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Alvin Ailey American Dance Theater.

During the years of Alvin Ailey's decline, and shortly after his death, much of his company's repertoire had a sameness. The dancers were trapped in kicks and grinds, struts and drags. It was sometimes hard to tell one choreographer from another.

The company's recent season appeared blessedly far from that time. In the new productions and in artistic director Judith Jamison's repertoire choices, choreographic individuality was stressed, and the company was challenged by a variety of styles. It embraced them all with polish and aplomb.

The season's most distinctive additions were concerned with emotion deeply etched in action. For example, in Fathers and Sons, a premiere by Danial Shapiro and Joanie Smith, there was an episode for a father and his adolescent son sitting side by side on stiff chairs. Their legs nervously crossed and uncrossed; their arms sawed stiffly up and down between their knees. Both gestures conveyed much about their inability to communicate.

Shapiro and Smith have a unique way of making the props look as alive as the people. The action in this witty yet touching glimpse of two generations working things out took place around the frame-work of a house (designed by Chris Muller). As the boys and their fathers, plus two serpentine females (Karine Plantadit-Bageot and Dwana Smallwood), swung through its beams, the house seemed to become an octopus, alternately sucking them in and disgorging them. And yet the effect was not contrived, for the choreographers know how to combine physical daring with an ingratiatingly homespun honesty. Scott Killian also reflected this in his score.

In 1988, choreographer Jawole Willa Jo Zollar created Shelter for six female members of the Ailey company. She has now most successfully set it on six men: Bernard Gaddis, Michael Joy, Troy Powell, Matthew Rushing, Uri Sands, and Michael Thomas.

"I see myself making a wrong turn," drones a voice, as ragged, anonymous-looking men shift about. Individuals begin to explode from the huddle. Junior "Gabu" Wedderburn's percussion effects intensify; the homeless men begin to take on an ancestral dignity, but it soon fades. This version of Shelter proved how valuable time, if well used, can be in the ultimate shaping of a work of art. The dance now penetrates the deepest precincts of both performers and audience.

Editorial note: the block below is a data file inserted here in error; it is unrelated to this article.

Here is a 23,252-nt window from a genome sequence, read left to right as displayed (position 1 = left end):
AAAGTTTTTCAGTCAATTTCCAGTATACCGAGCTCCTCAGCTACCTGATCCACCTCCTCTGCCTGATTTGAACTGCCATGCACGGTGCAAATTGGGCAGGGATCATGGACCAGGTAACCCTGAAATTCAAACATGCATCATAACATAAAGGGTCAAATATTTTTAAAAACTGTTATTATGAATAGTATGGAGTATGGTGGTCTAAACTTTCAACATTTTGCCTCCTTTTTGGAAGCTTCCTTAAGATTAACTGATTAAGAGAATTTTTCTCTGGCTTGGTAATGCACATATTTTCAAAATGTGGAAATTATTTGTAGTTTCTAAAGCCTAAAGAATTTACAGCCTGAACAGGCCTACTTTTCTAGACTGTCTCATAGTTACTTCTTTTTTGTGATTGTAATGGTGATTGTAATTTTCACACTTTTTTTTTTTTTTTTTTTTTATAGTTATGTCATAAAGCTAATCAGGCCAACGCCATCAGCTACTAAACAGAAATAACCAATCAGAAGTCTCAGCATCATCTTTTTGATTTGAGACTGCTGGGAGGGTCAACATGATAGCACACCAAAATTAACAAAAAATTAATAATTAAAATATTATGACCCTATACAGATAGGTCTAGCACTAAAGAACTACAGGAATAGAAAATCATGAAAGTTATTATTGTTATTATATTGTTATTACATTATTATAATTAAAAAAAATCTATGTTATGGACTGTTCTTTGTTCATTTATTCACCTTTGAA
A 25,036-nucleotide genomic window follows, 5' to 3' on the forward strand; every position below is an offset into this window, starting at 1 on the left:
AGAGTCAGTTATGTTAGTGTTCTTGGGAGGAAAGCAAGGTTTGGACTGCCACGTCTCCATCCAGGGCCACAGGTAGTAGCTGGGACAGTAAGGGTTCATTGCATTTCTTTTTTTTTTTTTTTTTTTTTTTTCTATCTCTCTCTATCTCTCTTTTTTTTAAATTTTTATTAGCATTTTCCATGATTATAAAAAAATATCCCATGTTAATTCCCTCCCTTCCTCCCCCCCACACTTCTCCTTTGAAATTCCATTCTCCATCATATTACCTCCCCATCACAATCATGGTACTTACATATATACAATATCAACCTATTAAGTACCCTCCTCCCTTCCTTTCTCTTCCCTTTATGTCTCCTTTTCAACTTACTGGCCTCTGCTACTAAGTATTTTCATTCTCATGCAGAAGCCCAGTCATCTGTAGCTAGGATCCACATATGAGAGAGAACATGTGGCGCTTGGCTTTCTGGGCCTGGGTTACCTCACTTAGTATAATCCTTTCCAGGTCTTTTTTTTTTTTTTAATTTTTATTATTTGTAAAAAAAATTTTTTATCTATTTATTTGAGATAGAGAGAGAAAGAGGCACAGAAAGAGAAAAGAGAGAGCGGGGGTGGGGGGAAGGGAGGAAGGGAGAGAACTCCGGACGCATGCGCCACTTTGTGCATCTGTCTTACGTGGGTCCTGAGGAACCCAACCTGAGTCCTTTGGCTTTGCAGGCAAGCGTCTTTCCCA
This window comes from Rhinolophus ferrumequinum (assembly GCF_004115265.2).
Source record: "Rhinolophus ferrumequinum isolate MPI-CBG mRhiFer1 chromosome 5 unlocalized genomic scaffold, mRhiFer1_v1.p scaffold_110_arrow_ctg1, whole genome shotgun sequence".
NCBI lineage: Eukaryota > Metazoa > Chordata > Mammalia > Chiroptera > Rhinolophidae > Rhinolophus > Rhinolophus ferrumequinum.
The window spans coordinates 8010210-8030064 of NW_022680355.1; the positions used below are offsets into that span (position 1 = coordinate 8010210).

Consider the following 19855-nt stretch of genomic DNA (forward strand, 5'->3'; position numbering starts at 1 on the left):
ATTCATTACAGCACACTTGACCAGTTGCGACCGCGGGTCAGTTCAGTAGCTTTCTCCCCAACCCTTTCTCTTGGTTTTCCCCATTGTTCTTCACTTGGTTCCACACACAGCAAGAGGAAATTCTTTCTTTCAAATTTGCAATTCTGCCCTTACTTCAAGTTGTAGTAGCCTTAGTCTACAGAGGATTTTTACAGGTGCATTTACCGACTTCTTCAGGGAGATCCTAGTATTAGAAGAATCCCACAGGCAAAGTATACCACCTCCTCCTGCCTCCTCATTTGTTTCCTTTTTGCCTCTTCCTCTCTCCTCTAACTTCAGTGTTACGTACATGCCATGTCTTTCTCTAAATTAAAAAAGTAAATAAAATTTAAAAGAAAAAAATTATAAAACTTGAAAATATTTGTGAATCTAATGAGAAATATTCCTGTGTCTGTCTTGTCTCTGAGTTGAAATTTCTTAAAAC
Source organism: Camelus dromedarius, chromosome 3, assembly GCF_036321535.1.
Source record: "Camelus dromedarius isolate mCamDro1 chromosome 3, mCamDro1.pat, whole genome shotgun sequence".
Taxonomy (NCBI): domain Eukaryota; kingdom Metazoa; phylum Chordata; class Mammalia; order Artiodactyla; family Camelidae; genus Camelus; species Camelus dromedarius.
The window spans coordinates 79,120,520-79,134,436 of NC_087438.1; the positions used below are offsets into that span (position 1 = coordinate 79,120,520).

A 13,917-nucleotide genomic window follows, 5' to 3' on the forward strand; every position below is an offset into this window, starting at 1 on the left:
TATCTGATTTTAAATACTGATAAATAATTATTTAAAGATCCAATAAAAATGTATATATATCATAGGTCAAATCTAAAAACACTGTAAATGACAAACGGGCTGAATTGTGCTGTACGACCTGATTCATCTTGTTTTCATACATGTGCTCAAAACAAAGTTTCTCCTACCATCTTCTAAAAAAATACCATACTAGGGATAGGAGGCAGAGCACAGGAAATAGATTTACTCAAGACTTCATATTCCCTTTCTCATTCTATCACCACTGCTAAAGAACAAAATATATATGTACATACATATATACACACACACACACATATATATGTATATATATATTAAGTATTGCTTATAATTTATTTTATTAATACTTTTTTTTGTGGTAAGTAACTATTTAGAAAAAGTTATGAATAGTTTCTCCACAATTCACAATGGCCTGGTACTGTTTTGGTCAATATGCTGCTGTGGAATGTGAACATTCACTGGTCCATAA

For Ulysses Dove, sexuality is a gnawing yoke. His Vespers, part of the Ailey repertoire since 1986, tosses a group of women, perhaps nuns or victims (like the daughters of Bernarda Alba), along a path of bridled passion. Vespers is arresting, but less firmly crafted than Dove's Urban Folk Dance. Created in 1990, it was acquired this season by Ailey.

Urban Folk Dance is a maelstrom with the structural discipline of a fugue. It unfolds in two adjacent spaces representing neighboring apartments. Designer Andy Jackness has given the cubicles a Bauhaus spareness. In each room a couple is enmeshed in a tigerish confrontation across a bare table. The lighting by Mark Stanley is inquisitional. Suddenly a member of each couple explodes into the adjacent apartment. New overtones loom. The original couples reunite and continue where they left off. Not a beat is missed, not a single thrust or parry. Both of the casts I saw were true to the brilliant pacing of Urban Folk Dance. They were Plantadit-Bageot, Linda-Denise Evans, Rushing, and Richard Witter; Don Bellamy, Gaddis, Danielle Gee, and Nasha Thomas.

Judith Jamison's Riverside was also a premiere. She seemed to assign herself a dual challenge--to a suggest the carefree antics of a group of Southern rural youngsters and to interweave them with allusions to ancient rituals. The duality was reiterated in Tim Hunter's graceful backdrop of vertical ropes. Kimati Dinizulu's accompaniment was evocative in its use of nature sounds, harmonica, and percussion. The dance energy in Riverside, however, did not flow naturally. As the men roughhoused, or lovers pursued each other, or individuals took turns improvising for their companions, the steps looked structured, rather than discovered.

Donald McKayle's heroic Rainbow 'Round My Shoulder was given a new production. It appeared somewhat underrehearsed. Specifically, I missed the leaden unity of the chain gang members' gait. As the woman of their dreams, Renee Robinson danced with utterly winning simplicity.

The December 12 program celebrated associate director Masazumi Chaya's long tenure with the company. Extending between Memoria and Revelations were five excerpts from early Ailey works. Some were danced by guests, notably Milton Myers, who partnered Marilyn Banks in "Lover's Prayer" from Suite Otis. How deliciously gauche he was as he struggled with the mincing steps of a social dance when he really wanted to sweep her off her feet!

The printed program stated that Donald L. Jonas has permanently endowed Ailey's thirty-five-year-old Revelations. That's like endowing The Nutcracker for a ballet company. It's an enduring investment. Someone should now follow Jonas's example and endow Ailey's Blues Suite, which predates Revelations by two years.

Since Blues Suite was first danced, in 1958, subsequent choreographers have given us all manner of cavorting-in-a-bordello settings. But in this fine work there's nothing sentimental, nothing vulgar. It reveals the rich traits of a gifted young choreographer: invention, wit, mischief, sweetness, and enormous poetic insight. Too bad that Ailey couldn't have stayed young forever. But under Judith Jamison's watchful eye, his company seems to be doing just that.
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Author:Hering, Doris
Publication:Dance Magazine
Date:Apr 1, 1996
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